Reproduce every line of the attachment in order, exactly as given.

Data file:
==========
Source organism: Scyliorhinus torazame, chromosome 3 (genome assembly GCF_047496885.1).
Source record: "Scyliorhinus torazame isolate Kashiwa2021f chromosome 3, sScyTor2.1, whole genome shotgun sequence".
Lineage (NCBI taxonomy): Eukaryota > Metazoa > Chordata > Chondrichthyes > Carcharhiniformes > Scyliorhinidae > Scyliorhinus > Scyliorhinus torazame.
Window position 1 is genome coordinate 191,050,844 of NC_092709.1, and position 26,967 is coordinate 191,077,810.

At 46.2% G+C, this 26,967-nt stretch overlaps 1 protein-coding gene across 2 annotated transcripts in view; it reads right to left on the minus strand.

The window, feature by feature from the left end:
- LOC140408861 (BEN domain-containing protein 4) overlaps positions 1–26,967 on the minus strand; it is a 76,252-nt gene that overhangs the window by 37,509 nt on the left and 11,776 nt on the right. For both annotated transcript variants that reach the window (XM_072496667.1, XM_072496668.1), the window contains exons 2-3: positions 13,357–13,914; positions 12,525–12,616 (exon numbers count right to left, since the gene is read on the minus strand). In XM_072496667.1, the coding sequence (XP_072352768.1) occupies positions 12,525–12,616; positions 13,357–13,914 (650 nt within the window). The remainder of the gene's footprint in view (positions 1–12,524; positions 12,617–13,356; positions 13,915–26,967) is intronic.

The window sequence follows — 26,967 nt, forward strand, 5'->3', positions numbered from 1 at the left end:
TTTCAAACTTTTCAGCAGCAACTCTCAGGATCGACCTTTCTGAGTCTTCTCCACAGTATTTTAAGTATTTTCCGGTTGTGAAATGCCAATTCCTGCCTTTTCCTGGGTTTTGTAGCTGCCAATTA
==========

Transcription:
Source organism: Scyliorhinus torazame, chromosome 3 (genome assembly GCF_047496885.1).
Source record: "Scyliorhinus torazame isolate Kashiwa2021f chromosome 3, sScyTor2.1, whole genome shotgun sequence".
Lineage (NCBI taxonomy): Eukaryota > Metazoa > Chordata > Chondrichthyes > Carcharhiniformes > Scyliorhinidae > Scyliorhinus > Scyliorhinus torazame.
Window position 1 is genome coordinate 191,050,844 of NC_092709.1, and position 26,967 is coordinate 191,077,810.

At 46.2% G+C, this 26,967-nt stretch overlaps 1 protein-coding gene across 2 annotated transcripts in view; it reads right to left on the minus strand.

The window, feature by feature from the left end:
- LOC140408861 (BEN domain-containing protein 4) overlaps positions 1–26,967 on the minus strand; it is a 76,252-nt gene that overhangs the window by 37,509 nt on the left and 11,776 nt on the right. For both annotated transcript variants that reach the window (XM_072496667.1, XM_072496668.1), the window contains exons 2-3: positions 13,357–13,914; positions 12,525–12,616 (exon numbers count right to left, since the gene is read on the minus strand). In XM_072496667.1, the coding sequence (XP_072352768.1) occupies positions 12,525–12,616; positions 13,357–13,914 (650 nt within the window). The remainder of the gene's footprint in view (positions 1–12,524; positions 12,617–13,356; positions 13,915–26,967) is intronic.

The window sequence follows — 26,967 nt, forward strand, 5'->3', positions numbered from 1 at the left end:
TTTCAAACTTTTCAGCAGCAACTCTCAGGATCGACCTTTCTGAGTCTTCTCCACAGTATTTTAAGTATTTTCCGGTTGTGAAATGCCAATTCCTGCCTTTTCCTGGGTTTTGTAGCTGCCAATTA